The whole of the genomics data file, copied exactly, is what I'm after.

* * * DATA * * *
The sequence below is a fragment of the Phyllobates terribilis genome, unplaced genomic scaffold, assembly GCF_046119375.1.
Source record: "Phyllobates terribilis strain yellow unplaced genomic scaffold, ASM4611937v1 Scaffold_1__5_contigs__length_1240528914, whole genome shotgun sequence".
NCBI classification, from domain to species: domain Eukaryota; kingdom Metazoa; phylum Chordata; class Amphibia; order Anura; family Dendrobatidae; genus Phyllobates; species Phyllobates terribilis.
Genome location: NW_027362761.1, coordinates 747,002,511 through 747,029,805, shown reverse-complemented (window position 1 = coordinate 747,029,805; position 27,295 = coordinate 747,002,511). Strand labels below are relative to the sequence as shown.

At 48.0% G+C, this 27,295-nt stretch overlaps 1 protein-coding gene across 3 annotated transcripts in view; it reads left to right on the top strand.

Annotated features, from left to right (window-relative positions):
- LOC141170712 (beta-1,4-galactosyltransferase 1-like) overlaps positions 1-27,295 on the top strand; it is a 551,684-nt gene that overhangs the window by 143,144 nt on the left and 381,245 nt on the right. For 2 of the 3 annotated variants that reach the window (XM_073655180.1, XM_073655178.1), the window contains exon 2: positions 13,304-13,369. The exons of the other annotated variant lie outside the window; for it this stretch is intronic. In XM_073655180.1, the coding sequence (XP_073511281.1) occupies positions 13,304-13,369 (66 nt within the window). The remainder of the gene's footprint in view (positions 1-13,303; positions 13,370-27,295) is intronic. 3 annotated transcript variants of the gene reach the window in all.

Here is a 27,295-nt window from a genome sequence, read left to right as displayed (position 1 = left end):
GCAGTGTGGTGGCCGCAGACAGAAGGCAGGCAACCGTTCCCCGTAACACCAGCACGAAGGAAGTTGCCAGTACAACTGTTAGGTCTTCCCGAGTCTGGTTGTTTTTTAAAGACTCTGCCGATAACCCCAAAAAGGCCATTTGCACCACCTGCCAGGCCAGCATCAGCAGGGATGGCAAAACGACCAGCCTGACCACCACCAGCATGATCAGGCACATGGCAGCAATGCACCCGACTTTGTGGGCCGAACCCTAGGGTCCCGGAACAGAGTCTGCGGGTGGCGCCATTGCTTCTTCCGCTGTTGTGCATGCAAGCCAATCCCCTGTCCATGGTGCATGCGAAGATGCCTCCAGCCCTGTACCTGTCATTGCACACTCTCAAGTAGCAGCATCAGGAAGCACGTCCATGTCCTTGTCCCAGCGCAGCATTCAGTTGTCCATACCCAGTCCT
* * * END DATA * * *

The sequence below is a fragment of the Phyllobates terribilis genome, unplaced genomic scaffold, assembly GCF_046119375.1.
Source record: "Phyllobates terribilis strain yellow unplaced genomic scaffold, ASM4611937v1 Scaffold_1__5_contigs__length_1240528914, whole genome shotgun sequence".
NCBI classification, from domain to species: domain Eukaryota; kingdom Metazoa; phylum Chordata; class Amphibia; order Anura; family Dendrobatidae; genus Phyllobates; species Phyllobates terribilis.
Genome location: NW_027362761.1, coordinates 747,002,511 through 747,029,805, shown reverse-complemented (window position 1 = coordinate 747,029,805; position 27,295 = coordinate 747,002,511). Strand labels below are relative to the sequence as shown.

At 48.0% G+C, this 27,295-nt stretch overlaps 1 protein-coding gene across 3 annotated transcripts in view; it reads left to right on the top strand.

Annotated features, from left to right (window-relative positions):
- LOC141170712 (beta-1,4-galactosyltransferase 1-like) overlaps positions 1-27,295 on the top strand; it is a 551,684-nt gene that overhangs the window by 143,144 nt on the left and 381,245 nt on the right. For 2 of the 3 annotated variants that reach the window (XM_073655180.1, XM_073655178.1), the window contains exon 2: positions 13,304-13,369. The exons of the other annotated variant lie outside the window; for it this stretch is intronic. In XM_073655180.1, the coding sequence (XP_073511281.1) occupies positions 13,304-13,369 (66 nt within the window). The remainder of the gene's footprint in view (positions 1-13,303; positions 13,370-27,295) is intronic. 3 annotated transcript variants of the gene reach the window in all.

Here is a 27,295-nt window from a genome sequence, read left to right as displayed (position 1 = left end):
GCAGTGTGGTGGCCGCAGACAGAAGGCAGGCAACCGTTCCCCGTAACACCAGCACGAAGGAAGTTGCCAGTACAACTGTTAGGTCTTCCCGAGTCTGGTTGTTTTTTAAAGACTCTGCCGATAACCCCAAAAAGGCCATTTGCACCACCTGCCAGGCCAGCATCAGCAGGGATGGCAAAACGACCAGCCTGACCACCACCAGCATGATCAGGCACATGGCAGCAATGCACCCGACTTTGTGGGCCGAACCCTAGGGTCCCGGAACAGAGTCTGCGGGTGGCGCCATTGCTTCTTCCGCTGTTGTGCATGCAAGCCAATCCCCTGTCCATGGTGCATGCGAAGATGCCTCCAGCCCTGTACCTGTCATTGCACACTCTCAAGTAGCAGCATCAGGAAGCACGTCCATGTCCTTGTCCCAGCGCAGCATTCAGTTGTCCATACCCAGTCCT